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Object Oriented Programming Using Cpp

by Diyan Jimsy
Type: NoteInstitute: Apj abdul kalam kerala technical university Specialization: Master of Computer ApplicationsDownloads: 34Views: 773Uploaded: 7 months agoAdd to Favourite

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Object Oriented Programming Using Cpp by Diyan Jimsy

Diyan Jimsy
Diyan Jimsy

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Diyan Jimsy
Diyan Jimsy
1 C++ Programming Module-I Introduction To Object Oriented Programming There are many different programming languages, and many ways to classify them. Example, "high-level" programming languages are languages whose syntax is relatively close to natural language, whereas the syntax of "low-level" languages includes many technical references to the nuts and bolts (0's and 1's, etc.) of the computer. "Declarative" languages (as opposed to "imperative" or "procedural" languages) enable the programmer to minimize his or her account of how the computer is to solve a problem or produce a particular output. "Objectoriented languages" reflect a particular way of thinking about problems and tasks in terms of identifying and describing the behavior of the relevant "objects". Smalltalk is an example of a pure object-oriented language. C++ includes facilities for object-oriented programming, as well as for more conventional procedural programming. Object Oriented Programming-Philosophy In The Design and Evolution of C++ (1994), Bjarne Stroustrup describes some rules that he uses for the design of C++: C++ is designed to be a statically typed, general-purpose language that is as efficient and portable as C .  C++ is designed to directly and comprehensively support multiple programming styles (procedural programming, data abstraction, object-oriented programming, and generic programming) .  C++ is designed to give the programmer choice, even if this makes it possible for the programmer to choose incorrectly.  C++ is designed to be as compatible with C as possible, therefore providing a smooth transition from C .   C++ avoids features that are platform specific or not general purpose.  C++ does not incur overhead for features that are not used (the "zero-overhead principle") .  C++ is designed to function without a sophisticated programming environment. Stroustrup also mentions that C++ was always intended to make programming more fun and that many of the double meanings in the language are intentional.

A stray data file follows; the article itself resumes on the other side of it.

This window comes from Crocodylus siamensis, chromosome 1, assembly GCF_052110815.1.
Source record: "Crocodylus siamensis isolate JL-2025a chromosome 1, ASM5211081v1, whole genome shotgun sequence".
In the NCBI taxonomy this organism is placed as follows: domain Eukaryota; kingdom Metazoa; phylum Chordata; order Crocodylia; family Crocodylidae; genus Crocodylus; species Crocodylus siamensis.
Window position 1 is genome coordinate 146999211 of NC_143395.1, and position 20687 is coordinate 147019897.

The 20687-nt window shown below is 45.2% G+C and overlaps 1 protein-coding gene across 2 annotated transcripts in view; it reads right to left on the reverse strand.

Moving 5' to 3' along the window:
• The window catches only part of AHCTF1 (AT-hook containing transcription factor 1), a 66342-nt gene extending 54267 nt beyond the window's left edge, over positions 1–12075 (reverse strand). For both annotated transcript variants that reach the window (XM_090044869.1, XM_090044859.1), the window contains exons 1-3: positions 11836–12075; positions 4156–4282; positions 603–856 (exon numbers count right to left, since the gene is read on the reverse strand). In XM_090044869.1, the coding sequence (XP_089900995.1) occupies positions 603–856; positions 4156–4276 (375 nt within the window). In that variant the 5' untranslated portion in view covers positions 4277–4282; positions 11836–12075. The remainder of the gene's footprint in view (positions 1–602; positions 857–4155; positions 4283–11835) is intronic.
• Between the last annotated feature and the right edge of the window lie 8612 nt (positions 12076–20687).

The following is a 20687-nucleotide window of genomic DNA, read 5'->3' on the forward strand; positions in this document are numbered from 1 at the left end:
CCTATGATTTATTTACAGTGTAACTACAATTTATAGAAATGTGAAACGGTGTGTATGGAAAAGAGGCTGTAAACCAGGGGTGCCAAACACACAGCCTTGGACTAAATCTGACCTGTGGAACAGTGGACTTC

2 Object Oriented Approach The key ideas of the object oriented approach are: Object Message Passing OOP Class Conce pts Data Abstraction Dynamic Binding Polymorphism Conce pts Data Encapsulation Inheritance Objects: Definition: Objects are primary runtime entities in an OOP.  Programming problem is analyzed in terms of objects and the nature of communication between them.  Occupy space in memory and have an associated address like structure in C.  Every object has its own properties.  It is the instance of a class.  The state of object varies according to procedure used is called the action of the object.  Each object contains data and code to manipulate the data.  A program is executed; the objects interacted by sending message to one another.  It is generated at run time.  Two ways to represent an Object. Object: Student DATA Name Marks FUNCTIONS Total Average Display…. Total Average STUDENT Display  E.g.: OOP approach, the traffic-flow problem will be viewed in terms of the objects involved i.e. car, trucks, scooters, auto, taxi etc are objects.